Little is known about this small factory in the town of Este in the province of Padua in the Veneto.
The origins of the factory stem from the work of Jean-Pierre Varion who was probably a sculptor recorded at Vincennes between 1749 and 1752. He appears at Le Nove from 1753 where he married Fiorina Fabris, a daughter of a workman there. According to a lawsuit, he deserted the factory in 1765 and subsequently attempted unsuccessfully to make porcelain in Bologna and then in Modena in 1776. He arrived in Este in 1778 where he went into partnership producing terraglia or creamware with a goldsmith, Gerolamo Franchini, who had experience of modelling in clay. Varion appears to have discovered a formula and suitable clays to produce porcelain but died in 1780. It was left to his widow Fiorina Fabris to succeed and establish the porcelain factory with another worker, Antonio Costa, from Le Nove. In 1781 she gained an exemption from customs duty for materials to make terraglia and a privilege allowing her to make porcelain.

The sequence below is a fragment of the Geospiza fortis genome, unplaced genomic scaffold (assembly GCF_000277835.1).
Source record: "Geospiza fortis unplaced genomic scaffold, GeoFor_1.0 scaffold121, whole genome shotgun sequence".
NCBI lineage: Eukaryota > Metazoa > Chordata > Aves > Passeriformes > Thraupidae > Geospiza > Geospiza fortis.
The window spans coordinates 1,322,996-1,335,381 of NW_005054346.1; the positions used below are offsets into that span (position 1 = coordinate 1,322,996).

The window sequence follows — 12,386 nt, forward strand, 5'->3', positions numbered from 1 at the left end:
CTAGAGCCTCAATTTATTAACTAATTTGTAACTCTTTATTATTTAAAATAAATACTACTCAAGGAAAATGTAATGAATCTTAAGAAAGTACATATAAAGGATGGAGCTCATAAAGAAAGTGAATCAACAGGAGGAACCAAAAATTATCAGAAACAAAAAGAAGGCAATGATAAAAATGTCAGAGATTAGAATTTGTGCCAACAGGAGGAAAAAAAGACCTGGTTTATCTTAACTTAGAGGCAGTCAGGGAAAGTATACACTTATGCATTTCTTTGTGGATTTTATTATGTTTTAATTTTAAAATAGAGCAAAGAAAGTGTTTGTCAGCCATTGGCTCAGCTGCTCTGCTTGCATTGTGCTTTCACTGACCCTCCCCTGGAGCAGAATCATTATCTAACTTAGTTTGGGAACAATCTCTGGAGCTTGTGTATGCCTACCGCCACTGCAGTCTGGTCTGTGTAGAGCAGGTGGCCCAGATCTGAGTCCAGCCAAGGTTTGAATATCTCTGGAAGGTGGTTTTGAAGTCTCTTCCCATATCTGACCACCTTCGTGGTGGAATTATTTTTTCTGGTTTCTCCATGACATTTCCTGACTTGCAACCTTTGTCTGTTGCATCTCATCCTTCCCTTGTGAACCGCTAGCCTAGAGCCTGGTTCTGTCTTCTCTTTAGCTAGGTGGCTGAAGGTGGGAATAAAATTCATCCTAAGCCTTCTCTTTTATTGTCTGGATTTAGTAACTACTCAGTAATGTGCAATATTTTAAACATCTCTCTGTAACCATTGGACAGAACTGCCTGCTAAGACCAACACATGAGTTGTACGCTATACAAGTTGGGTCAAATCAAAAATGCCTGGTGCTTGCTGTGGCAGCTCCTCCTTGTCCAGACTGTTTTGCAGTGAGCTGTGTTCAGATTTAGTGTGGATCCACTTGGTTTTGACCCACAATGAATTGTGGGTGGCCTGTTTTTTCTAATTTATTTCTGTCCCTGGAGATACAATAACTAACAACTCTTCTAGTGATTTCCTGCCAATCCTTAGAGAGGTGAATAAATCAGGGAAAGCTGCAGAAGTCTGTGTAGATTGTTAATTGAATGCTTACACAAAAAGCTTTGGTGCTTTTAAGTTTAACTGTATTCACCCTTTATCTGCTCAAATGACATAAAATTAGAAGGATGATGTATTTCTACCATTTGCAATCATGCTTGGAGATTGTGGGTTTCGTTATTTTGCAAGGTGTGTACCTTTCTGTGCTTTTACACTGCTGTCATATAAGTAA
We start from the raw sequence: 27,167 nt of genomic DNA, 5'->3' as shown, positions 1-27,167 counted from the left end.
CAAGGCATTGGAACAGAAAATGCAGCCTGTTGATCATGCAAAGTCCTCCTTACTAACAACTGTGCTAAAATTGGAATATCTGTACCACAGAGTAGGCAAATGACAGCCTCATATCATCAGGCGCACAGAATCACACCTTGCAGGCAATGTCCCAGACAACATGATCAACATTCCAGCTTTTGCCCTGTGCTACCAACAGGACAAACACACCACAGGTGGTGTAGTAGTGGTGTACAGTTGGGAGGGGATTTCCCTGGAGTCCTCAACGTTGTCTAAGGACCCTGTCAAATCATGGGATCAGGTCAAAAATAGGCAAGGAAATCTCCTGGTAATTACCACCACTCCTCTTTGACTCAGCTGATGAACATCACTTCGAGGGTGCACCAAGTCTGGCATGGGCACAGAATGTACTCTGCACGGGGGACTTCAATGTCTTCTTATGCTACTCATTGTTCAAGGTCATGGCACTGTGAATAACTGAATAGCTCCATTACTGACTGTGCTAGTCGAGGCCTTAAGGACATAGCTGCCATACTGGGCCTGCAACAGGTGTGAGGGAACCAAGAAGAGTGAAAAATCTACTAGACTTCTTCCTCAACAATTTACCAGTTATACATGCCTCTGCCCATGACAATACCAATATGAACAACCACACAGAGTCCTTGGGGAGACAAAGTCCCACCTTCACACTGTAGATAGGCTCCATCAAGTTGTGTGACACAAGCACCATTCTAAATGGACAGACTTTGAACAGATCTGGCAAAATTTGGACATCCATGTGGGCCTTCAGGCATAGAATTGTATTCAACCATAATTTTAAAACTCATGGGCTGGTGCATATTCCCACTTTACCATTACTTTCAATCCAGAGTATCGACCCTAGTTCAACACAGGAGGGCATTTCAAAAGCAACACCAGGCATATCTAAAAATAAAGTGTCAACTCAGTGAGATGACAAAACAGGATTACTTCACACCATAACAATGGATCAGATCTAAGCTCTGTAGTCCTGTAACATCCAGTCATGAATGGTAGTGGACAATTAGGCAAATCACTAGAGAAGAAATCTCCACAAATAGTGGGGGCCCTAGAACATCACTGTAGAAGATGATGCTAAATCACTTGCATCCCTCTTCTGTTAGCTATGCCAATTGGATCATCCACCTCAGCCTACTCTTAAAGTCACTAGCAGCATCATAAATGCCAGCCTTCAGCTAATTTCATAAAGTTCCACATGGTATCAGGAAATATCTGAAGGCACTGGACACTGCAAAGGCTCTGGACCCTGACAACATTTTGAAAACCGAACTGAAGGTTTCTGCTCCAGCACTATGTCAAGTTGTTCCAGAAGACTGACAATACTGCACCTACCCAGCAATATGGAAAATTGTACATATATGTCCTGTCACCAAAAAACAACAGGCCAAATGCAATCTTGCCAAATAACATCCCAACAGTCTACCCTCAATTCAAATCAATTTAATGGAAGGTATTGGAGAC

The creamy hybrid paste and distinctive detailed modelling is unlike any other Italian porcelain. The basis for the attribution are two large figures of the Virgin and St John inscribed ‘Este’ and ‘Este 1783’ in the Victoria and Albert Museum.
The right arm of nymph at the back missing, left wing of dove, minor damage to extremities, no restoration.
For a discussion of the factory see Arthur Lane, Italian Porcelain, Faber, 1954, pp. 25 to 27 and plate 41 for another example of this model in the Victoria and Albert Museum.
This item is now sold